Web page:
This Washington

Local Education Activists Receive Gates Grant

By Josh Feit May 23, 2011

The New York Times had a blockbuster front-page story on Sunday—"Behind Grass-Roots School Advocacy, Bill Gates"—showing much of the research that's done on education reform and cited by education reformers such as No. 1 education reformer Arne Duncan, is funded by the Gates Foundation.

The foundation, the NYT notes, spent $78 million on advocacy in 2009, the most recent year that's been reported. [pullquote]Education lobbyists Stand for Children got a $330,000 grant from the Gates Foundation this year.[/pullquote]

PubliCola has learned that Stand for Children, a frontlines lobbying group in the local fight over education standards, got a big Gates grant in 2011.

First, for some context, here's the New York Times story:
Given the scale and scope of the largess, some worry that the foundation’s assertive philanthropy is squelching independent thought, while others express concerns about transparency. Few policy makers, reporters or members of the public who encounter advocates like Teach Plus or pundits like Frederick M. Hess of the American Enterprise Institute realize they are underwritten by the foundation.

“It’s Orwellian in the sense that through this vast funding they start to control even how we tacitly think about the problems facing public education,” said Bruce Fuller, an education professor at the University of California, Berkeley, who said he received no financing from the foundation.

Mr. Hess, a frequent blogger on education whose institute received $500,000 from the Gates foundation in 2009 “to influence the national education debates,” acknowledged that he and others sometimes felt constrained. “As researchers, we have a reasonable self-preservation instinct,” he said.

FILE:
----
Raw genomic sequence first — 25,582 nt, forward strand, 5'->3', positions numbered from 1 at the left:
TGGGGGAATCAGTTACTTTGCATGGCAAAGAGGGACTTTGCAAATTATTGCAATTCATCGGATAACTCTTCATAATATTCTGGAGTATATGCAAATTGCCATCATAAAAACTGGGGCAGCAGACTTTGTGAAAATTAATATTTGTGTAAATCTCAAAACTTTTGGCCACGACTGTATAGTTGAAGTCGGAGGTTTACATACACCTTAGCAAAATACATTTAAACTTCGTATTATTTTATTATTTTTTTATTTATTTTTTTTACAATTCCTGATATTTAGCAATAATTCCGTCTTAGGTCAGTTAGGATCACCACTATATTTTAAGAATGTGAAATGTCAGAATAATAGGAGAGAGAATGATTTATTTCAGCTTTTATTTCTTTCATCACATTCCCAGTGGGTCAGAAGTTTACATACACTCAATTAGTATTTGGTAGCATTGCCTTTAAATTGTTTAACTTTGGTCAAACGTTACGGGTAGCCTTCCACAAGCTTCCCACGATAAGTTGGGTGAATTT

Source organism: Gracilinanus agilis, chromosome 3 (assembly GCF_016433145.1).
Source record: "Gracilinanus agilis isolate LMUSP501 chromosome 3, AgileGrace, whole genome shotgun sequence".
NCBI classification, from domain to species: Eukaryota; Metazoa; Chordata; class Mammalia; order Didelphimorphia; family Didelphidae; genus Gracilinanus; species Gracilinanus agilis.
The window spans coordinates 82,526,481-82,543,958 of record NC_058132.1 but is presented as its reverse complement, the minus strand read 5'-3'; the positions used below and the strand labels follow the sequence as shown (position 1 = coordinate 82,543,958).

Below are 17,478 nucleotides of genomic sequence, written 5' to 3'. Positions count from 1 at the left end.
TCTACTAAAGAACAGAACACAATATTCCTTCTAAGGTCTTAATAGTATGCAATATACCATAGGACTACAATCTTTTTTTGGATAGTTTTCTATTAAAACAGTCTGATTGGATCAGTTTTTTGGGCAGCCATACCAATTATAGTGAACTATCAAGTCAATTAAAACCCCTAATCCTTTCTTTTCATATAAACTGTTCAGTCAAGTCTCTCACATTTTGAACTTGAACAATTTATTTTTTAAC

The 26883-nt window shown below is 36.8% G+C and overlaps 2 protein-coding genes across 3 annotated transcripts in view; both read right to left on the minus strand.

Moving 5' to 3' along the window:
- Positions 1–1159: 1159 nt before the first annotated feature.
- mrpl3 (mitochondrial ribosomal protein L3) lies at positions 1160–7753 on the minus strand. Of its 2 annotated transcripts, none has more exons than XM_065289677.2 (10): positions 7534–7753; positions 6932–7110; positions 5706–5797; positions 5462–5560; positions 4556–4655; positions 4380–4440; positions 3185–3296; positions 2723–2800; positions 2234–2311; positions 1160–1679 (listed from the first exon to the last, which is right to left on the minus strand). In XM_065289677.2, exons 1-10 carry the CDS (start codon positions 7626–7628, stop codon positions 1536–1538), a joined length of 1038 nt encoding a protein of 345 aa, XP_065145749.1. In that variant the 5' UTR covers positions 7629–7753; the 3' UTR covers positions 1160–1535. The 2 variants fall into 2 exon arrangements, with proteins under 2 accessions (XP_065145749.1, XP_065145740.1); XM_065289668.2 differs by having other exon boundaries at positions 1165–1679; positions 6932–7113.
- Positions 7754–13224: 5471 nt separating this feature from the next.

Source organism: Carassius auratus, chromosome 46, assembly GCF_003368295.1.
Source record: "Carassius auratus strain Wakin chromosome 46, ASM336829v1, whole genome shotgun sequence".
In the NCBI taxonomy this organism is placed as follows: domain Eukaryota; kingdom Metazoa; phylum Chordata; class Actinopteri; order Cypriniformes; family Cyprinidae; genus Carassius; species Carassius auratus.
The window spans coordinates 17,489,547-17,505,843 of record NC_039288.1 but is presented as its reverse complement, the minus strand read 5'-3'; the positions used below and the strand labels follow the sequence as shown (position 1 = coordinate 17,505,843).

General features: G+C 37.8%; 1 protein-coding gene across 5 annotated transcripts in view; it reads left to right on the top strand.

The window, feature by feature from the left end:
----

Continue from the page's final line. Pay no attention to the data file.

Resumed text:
In 2009, a Gates-financed group, the New Teacher Project, issued an influential report detailing how existing evaluation systems tended to give high ratings to nearly all teachers. Secretary of Education Arne Duncan cited it repeatedly and wrote rules into the federal Race to the Top grant competition encouraging states to overhaul those systems. Then a string of Gates-backed nonprofit groups worked to promote legislation across the country: at least 20 states, including New York, are now designing new evaluation systems.

While the foundation has given money to both the American Federation of Teachers and the National Education Association, totaling about $6.3 million over the last three years, some of its newer initiatives appear aimed at challenging the dominance that unions have exercised during policy debates. Last year, Mr. Gates spent $2 million on a “social action” campaign focused on the film “Waiting for ‘Superman,’ ” which demonized Randi Weingarten, the president of the federation.

The Gates Foundation are big backers of controversial Duncan-style reforms such as tying teacher evaluations to student test scores, charter schools, and most recently, tying teacher layoff decisions to teacher evaluations—as opposed to seniority.

That last issue has been a hot button issue in this year's legislature; Sen. Rodney Tom (D-48, Bellevue) pushed a bill that would have trumped union rules and prioritized teachers who did poorly on evaluations for reduction in force (RIF) layoffs.

One of the big advocates of Tom's bill (and for other reforms such as tying teacher evaluations to student scores) is Stand for Children. SFC, with a $1.4 million operating budget,  got a $330,000 grant from the Gates Foundation this year. As we reported earlier this year, Microsoft CEO Steve Ballmer's wife, Connie, was a top contributor to Stand For Children's local political committee this year, donating $25,000.

SFC director Shannon Campion says conspiracies about Gates are off point, telling PubliCola:
None of our donors dictates our work. While the notion of foundations dictating the work of non-profits is worthy of discussion by the media, the idea of a billionaires' conspiracy feels like a distraction from the urgent matter at hand, which is 'what are we doing to help kids get an education that prepares them for productive lives?’ For the most part, our donors fund our ideas, and not the other way around.

Campion also points out, accurately, that the Gates Foundation contributed $6.3 million over the last three years to the country's big teachers' unions, the National Education Association and the American Federation of Teachers—adversaries of the Duncan-style reformers.

Rich Wood, spokesman for the the Washington Education Association, the local teachers' union (which has been at odds with SFC over education issues), tells PubliCola: "Much of the heat in the current debate around education reform appears to be fueled by well-funded outside interest groups. WEA fully supports genuine dialogue focused on how best to strengthen our schools for the long-term.  This means engaging educators."
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